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My mean is 3.454992884900722e+008, and my confidence intervals from three distributions (when compared to the given mean) are:

CI for dist. 1: 1.0e+008 * [4.084733001497999 4.097677503988565]

CI for dist. 2: 1.0e+008 * [5.424396063219890 5.586301025525149]

CI for dist. 3: 1.0e+008 * [2.429145282593182 2.838897116739112]

EDIT: More information as follow:

For Dist. 1: p = 8.094614835195452e-130 and h = 1

For Dist. 3: p = 2.824626709966993e-072 and h = 1

For Dist. 3: p = 3.054667629953656e-012 and h = 1

Can you explain which distribution among the three should be picked when compared to the mean on the basis of CI, and why?

I hope my question is clear. Feel free to edit/suggest anything regarding question. Thanks!

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  • $\begingroup$ What's p? what's h? Start at the beginning and just say what you're measuring, why the distributions are different, and what you want to accomplish. $\endgroup$ – John Sep 28 '10 at 23:28
  • $\begingroup$ Perhaps if I guess some things it would help?? Are the p's the probability of the mean showing up in each distribution? You want to say what one is farthest fromthe mean?... closest to it? $\endgroup$ – John Sep 28 '10 at 23:46
  • $\begingroup$ @John: This is my question (stats.stackexchange.com/questions/2639/…) where I have defined my problem about what I want to accomplish. Thanks. $\endgroup$ – user1102 Sep 28 '10 at 23:55
  • $\begingroup$ None of this answers why you're comparing these distributions to a mean and why simple analysis of the confidence interval could possibly help. You don't compare a distribution to a mean just because it has some numeric property. That's why you can't get an answer for your question. $\endgroup$ – John Sep 30 '10 at 10:43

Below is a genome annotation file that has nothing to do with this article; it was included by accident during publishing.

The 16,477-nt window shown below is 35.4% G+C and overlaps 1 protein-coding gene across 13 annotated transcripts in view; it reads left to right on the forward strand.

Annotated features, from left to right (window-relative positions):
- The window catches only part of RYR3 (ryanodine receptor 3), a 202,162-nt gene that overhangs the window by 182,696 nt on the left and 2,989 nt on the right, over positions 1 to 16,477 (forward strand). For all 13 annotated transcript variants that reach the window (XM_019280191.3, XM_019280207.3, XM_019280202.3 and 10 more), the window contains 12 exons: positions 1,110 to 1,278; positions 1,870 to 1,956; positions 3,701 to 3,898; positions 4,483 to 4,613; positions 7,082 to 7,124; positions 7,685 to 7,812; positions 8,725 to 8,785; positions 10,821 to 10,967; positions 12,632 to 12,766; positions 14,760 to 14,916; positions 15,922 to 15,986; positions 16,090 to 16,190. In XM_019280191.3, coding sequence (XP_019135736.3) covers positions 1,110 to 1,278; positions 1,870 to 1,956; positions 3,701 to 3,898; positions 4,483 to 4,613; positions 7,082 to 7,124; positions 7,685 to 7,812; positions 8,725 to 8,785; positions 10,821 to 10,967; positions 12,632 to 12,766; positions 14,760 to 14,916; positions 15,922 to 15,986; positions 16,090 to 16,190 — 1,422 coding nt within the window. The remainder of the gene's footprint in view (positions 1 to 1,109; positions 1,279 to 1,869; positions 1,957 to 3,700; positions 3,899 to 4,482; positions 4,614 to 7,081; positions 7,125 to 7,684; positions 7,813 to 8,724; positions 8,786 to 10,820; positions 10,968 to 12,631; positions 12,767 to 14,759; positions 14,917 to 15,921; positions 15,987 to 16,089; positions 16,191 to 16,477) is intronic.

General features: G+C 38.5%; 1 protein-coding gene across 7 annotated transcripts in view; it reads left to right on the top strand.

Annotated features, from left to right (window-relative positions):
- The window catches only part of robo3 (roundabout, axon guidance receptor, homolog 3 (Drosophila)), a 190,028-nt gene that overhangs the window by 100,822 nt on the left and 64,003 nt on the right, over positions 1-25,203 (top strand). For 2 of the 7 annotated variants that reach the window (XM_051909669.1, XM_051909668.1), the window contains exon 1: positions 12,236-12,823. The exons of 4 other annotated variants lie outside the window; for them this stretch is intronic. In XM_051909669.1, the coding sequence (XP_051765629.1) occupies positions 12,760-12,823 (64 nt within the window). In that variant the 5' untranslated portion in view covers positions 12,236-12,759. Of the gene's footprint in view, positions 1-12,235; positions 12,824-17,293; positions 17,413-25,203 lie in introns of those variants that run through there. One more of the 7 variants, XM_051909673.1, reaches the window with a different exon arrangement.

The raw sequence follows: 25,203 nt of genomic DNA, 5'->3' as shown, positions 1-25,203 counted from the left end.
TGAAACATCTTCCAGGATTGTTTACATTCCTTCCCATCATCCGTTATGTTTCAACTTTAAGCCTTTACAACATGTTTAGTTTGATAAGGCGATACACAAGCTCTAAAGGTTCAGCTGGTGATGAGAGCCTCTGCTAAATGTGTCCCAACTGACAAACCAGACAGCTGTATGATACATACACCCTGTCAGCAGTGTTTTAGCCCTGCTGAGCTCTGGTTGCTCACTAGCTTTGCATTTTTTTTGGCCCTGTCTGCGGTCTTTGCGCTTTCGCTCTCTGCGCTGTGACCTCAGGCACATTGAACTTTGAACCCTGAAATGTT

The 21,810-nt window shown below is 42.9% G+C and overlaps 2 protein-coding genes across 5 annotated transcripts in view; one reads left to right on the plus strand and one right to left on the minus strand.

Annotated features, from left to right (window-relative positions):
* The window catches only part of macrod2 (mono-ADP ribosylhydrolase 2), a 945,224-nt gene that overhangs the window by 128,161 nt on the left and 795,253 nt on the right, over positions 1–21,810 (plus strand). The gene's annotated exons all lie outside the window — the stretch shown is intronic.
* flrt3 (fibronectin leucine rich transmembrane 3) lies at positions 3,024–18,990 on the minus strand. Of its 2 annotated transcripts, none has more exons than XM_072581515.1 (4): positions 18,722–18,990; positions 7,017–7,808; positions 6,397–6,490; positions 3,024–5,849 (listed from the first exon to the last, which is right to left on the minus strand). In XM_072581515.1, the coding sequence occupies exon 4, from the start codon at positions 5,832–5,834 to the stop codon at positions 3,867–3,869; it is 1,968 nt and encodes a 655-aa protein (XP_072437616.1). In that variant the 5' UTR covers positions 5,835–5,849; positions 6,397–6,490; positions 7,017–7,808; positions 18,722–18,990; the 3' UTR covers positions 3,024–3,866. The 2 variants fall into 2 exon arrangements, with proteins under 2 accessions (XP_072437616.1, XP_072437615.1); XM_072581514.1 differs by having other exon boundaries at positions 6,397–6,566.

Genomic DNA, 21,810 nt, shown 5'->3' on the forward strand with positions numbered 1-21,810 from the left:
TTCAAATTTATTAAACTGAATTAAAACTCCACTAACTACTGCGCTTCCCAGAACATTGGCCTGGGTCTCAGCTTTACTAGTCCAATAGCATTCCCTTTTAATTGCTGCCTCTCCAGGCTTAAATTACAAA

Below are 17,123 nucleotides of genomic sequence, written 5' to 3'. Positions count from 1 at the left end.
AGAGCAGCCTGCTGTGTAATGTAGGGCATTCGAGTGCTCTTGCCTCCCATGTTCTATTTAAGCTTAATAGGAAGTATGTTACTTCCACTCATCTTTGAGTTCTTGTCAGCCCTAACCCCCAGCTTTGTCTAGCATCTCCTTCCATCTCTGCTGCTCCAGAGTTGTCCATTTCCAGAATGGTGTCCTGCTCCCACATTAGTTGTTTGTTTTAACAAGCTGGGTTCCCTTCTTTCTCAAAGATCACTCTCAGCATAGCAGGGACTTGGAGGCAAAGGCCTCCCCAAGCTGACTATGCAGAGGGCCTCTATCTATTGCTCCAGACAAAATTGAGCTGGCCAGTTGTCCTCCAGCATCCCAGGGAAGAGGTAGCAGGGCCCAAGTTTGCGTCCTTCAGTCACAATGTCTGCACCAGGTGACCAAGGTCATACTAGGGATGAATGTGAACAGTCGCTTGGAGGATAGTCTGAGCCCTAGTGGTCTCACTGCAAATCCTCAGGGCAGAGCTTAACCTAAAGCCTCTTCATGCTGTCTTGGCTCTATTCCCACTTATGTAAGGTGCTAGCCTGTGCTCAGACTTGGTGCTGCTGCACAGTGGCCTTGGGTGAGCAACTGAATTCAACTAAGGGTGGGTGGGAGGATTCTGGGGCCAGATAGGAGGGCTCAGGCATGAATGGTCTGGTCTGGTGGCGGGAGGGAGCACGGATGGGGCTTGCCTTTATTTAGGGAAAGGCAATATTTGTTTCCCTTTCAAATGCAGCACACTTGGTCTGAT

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I am afraid that there is something you are missing. The documentation says, p is p-value (which is definitely a probability under the null, but the probability of observing extreme observations if the null holds) and h=1 means you are rejecting the null in favor of the alternative hypothesis.

Here is a good quote from Bert Gunter borrowed from R mailing list.

If you are willing to trust p-values which are as low as yours, I have a bridge to sell.

Also, going by the value of your mean, its better that you look at the data and see what distribution your data follows and check if the assumptions of 1 sample t-test hold. I have a feeling that probably you can't use ttest here. I say this because your p-values are unbelievably small. (I understand your means are large ... etc ..., but still ttest can't be applied without verifying assumptions etc.)

Thanks,

S.

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    $\begingroup$ @Harpreet When constructing confidence intervals, say a 95% CI for a difference of means, you are explicitely assuming a sampling distribution (t or z, i.e. that of your test statistic under $H_0$). $\endgroup$ – chl Sep 29 '10 at 16:28
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Reporting a CI around a mean is not reporting the distribution of values, only an estimate of how well you captured that mean value. It will always get smaller as n goes up. It's NOT what you want because you want to see how well a point fits into a distribution.

With your fairly large N's you might be able to do a nice plot of the distributions, all together on one plot overlayed in different colours and then place your point estimate. You may be able be able to see from what group it seems most likely to come from. Then estimate the z-score to the point value from each distribution. Whichever is the lowest is the one I'd be most inclined to pick but this would depend a great deal on how these looked in terms of distribution. For example, I'm guessing dist.3 is going to be the flattest and so it's going to have a very low z-score there.

Plot it out and see what it looks like. (after dividing everything by 1e8 :) )

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